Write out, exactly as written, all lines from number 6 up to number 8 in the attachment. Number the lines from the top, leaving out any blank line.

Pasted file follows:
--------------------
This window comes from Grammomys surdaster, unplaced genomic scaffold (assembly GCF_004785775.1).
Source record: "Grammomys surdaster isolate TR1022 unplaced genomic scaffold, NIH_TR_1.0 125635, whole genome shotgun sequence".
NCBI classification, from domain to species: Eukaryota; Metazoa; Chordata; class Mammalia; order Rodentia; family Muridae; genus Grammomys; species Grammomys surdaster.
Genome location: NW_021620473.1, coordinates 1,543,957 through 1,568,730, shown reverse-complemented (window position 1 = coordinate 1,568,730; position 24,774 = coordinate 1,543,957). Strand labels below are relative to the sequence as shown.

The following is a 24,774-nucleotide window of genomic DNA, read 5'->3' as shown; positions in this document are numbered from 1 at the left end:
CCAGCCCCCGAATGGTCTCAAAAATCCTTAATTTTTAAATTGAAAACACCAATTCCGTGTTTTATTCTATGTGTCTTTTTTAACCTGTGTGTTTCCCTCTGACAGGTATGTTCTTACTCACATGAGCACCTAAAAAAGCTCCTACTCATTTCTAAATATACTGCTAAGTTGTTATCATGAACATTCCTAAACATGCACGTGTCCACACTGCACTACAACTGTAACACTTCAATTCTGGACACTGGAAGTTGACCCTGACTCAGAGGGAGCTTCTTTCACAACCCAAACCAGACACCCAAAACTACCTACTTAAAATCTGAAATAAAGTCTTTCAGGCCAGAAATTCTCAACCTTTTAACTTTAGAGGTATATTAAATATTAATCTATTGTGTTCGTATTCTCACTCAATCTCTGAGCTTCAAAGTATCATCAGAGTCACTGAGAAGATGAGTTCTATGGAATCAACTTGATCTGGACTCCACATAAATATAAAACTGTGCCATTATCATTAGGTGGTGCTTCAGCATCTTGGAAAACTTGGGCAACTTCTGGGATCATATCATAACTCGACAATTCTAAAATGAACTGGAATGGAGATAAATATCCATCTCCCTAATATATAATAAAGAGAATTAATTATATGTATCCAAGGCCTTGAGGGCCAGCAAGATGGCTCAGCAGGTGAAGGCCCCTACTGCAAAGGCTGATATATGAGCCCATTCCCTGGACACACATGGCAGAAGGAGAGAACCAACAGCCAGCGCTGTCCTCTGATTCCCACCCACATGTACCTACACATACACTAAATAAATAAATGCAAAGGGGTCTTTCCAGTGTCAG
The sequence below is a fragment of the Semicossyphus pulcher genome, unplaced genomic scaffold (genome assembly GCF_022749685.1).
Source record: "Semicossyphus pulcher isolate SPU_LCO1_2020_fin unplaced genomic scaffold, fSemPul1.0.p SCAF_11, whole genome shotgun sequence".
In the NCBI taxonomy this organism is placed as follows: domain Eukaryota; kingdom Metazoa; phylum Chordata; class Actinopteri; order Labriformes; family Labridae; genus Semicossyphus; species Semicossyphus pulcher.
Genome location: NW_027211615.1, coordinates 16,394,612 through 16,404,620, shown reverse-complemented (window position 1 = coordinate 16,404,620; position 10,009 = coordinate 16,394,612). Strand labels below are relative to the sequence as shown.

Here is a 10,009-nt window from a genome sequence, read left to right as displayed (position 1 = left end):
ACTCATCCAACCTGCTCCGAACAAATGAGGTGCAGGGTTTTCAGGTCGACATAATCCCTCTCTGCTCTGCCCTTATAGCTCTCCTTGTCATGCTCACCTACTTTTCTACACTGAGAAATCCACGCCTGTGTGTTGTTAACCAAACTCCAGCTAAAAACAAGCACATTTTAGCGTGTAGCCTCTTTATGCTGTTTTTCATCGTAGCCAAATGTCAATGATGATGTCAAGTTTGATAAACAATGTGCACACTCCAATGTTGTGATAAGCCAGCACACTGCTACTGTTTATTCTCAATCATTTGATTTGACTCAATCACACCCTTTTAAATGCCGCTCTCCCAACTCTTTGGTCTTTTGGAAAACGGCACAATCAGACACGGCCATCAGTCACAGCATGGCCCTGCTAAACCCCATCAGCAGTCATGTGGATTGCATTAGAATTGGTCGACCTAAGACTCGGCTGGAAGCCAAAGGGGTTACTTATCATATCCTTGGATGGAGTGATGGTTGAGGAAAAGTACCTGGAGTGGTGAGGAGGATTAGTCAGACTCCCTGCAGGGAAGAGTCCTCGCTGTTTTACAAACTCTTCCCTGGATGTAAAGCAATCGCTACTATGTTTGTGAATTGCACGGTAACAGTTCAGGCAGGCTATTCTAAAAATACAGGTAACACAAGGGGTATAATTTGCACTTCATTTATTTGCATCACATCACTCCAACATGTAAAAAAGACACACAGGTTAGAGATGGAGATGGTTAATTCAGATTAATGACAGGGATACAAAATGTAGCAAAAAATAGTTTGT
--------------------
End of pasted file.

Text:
CCAGCCCCCGAATGGTCTCAAAAATCCTTAATTTTTAAATTGAAAACACCAATTCCGTGTTTTATTCTATGTGTCTTTTTTAACCTGTGTGTTTCCCTCTGACAGGTATGTTCTTACTCACATGAGCACCTAAAAAAGCTCCTACTCATTTCTAAATATACTGCTAAGTTGTTATCATGAACATTCCTAAACATGCACGTGTCCACACTGCACTACAACTGTAACACTTCAATTCTGGACACTGGAAGTTGACCCTGACTCAGAGGGAGCTTCTTTCACAACCCAAACCAGACACCCAAAACTACCTACTTAAAATCTGAAATAAAGTCTTTCAGGCCAGAAATTCTCAACCTTTTAACTTTAGAGGTATATTAAATATTAATCTATTGTGTTCGTATTCTCACTCAATCTCTGAGCTTCAAAGTATCATCAGAGTCACTGAGAAGATGAGTTCTATGGAATCAACTTGATCTGGACTCCACATAAATATAAAACTGTGCCATTATCATTAGGTGGTGCTTCAGCATCTTGGAAAACTTGGGCAACTTCTGGGATCATATCATAACTCGACAATTCTAAAATGAACTGGAATGGAGATAAATATCCATCTCCCTAATATATAATAAAGAGAATTAATTATATGTATCCAAGGCCTTGAGGGCCAGCAAGATGGCTCAGCAGGTGAAGGCCCCTACTGCAAAGGCTGATATATGAGCCCATTCCCTGGACACACATGGCAGAAGGAGAGAACCAACAGCCAGCGCTGTCCTCTGATTCCCACCCACATGTACCTACACATACACTAAATAAATAAATGCAAAGGGGTCTTTCCAGTGTCAG
The sequence below is a fragment of the Semicossyphus pulcher genome, unplaced genomic scaffold (genome assembly GCF_022749685.1).
Source record: "Semicossyphus pulcher isolate SPU_LCO1_2020_fin unplaced genomic scaffold, fSemPul1.0.p SCAF_11, whole genome shotgun sequence".